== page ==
Thinking Outside The Box Room: New Ways to Renovate Your Home
A recent exclusive survey commissioned by property conveyancing experts Slater and Gordon revealed that sixty-one percent of people would rather take on home renovations rather than move to a new property. This isn’t all that surprising when we consider that property hunters take on average a meagre ten seconds to decide if they like a property, and that’s just from an outside viewing. On the flipside, it is believed that thirty-five percent of prospective buyers won’t even consider entering a property if they’re perturbed by its exterior. So, if you’ve took the plunge with a property that doesn’t float your boat aesthetically, or you’re tiring of your pre-existing interiors, take a look at the hottest home improvement trends for SS17 to inspire you to do-it-yourself this Spring.
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There’s previously been a stigma attached to the ‘out-of-place’ in the interior world, but not for much longer. Instead of swooning over meticulously thought out instagram layouts of bloggers breakfasts, (matching your matcha to your botanicals), this season we appreciate the opposites of attraction. This means you can alter perceptions and experiences of your room just simply by making unusual pairings. Interiors aficionado, Paolo Moschino, does these pairings with ease blurring our preconceptions of the traditional functionality of rooms by placing decadent nineteenth-century office furnishings in a bathroom alongside a futuristic stand alone tub.
Mixing eras then is a fairly obvious juxtaposition, similarly cultural diversity is also easily accessible as it’s no longer out of the ordinary mixing chinoise with Nordic, Arabic or Aztek. This can be quite a daunting thought for a beginner who chooses matching beiges, so if you’re new to the game and aren’t quite ready to purchase a 18th century ottoman for your Ikea kitchen, then don’t worry, try simple colour or shape juxtapositions first with the objects you already own.
Carpets are not only outdated, but they’re impracticable. Of course there’s always the textbook ‘rustic cosy’ argument people use against the ‘hard clinical feel’ of a stripped back floorboard or parquet flooring, but this doesn’t hold up- that’s what a feature rug is for. Tiles seem to be on the up again, especially those mosiac seventies geometrics in bold primary colours. If you’re only using tiles in your bathroom or kitchen, then you’re missing a trick. It’s an expert’s best kept secret that ceramic, concrete or wooden floor or wall tiling is the lazy way to add colour, print and edge to your room without even glancing into an art collector’s. Polished concrete floors are the new ‘industrial in’ but even those with exposed aggregate is a bold move for those wishing to add a touch of colour and terrazzo flooring is my must watch this SS17.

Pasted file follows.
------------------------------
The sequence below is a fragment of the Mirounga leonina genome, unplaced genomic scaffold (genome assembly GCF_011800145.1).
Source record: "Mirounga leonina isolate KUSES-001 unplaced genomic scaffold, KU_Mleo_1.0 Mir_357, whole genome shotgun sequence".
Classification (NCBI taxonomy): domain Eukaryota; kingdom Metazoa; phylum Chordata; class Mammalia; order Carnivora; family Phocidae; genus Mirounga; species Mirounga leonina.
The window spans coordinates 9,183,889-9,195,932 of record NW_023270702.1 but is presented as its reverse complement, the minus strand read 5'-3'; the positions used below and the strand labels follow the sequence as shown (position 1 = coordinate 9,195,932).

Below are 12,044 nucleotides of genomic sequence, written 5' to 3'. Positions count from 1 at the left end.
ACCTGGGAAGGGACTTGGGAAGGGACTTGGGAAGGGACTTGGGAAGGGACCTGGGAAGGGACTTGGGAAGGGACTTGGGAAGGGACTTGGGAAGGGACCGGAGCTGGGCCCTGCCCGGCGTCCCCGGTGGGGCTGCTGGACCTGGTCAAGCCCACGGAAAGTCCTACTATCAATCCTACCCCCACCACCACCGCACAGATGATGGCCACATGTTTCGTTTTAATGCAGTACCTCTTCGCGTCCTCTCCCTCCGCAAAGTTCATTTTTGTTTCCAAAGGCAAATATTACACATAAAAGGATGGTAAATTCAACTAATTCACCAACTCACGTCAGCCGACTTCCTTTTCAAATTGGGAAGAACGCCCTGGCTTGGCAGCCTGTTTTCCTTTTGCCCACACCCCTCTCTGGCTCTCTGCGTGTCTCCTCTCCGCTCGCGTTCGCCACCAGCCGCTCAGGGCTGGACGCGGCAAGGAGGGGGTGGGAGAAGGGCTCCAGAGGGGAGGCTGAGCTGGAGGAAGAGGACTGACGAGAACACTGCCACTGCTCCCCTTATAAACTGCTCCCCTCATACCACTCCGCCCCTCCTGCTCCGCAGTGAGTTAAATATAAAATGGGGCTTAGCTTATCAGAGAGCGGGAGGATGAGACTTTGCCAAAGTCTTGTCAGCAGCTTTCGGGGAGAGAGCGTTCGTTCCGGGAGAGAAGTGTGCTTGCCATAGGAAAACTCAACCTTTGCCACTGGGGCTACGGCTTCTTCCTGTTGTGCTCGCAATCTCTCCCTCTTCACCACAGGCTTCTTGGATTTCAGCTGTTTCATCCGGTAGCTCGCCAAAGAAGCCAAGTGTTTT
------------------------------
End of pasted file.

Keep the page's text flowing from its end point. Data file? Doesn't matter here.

Create Different Spaces and Depths
We’ve seen the rise, and the fall of open plan homes, but now there has began a clear shift towards a more structured traditional splitting via definable rooms, which start and finish with discernable thresholds. For some people this means taking ownership of space and marking it clearing with occasion and ceremony, for others this means making a space more intimate as opposed to an exposed vastness. The truth is, a home doesn’t necessarily have to be either or, it can be a mixture of both, and can be interchangeable on demand. Using sliding doors, glass intersections or stairwells in the right circumstances can marry open place spaces with private cosy crevices. Creating different levels also impacts our experience of space, and can create intimacy without bordering or closing off an open space. Being clever with space isn’t just for storage, what you choose to fill your space with, display and hide is intrinsic to the mood of your room. Let your books become your feature wall, or under your bed be your wardrobe.
Images from: Horizon Apartment by Anatoliy and Katerina Rosko on archiscene.net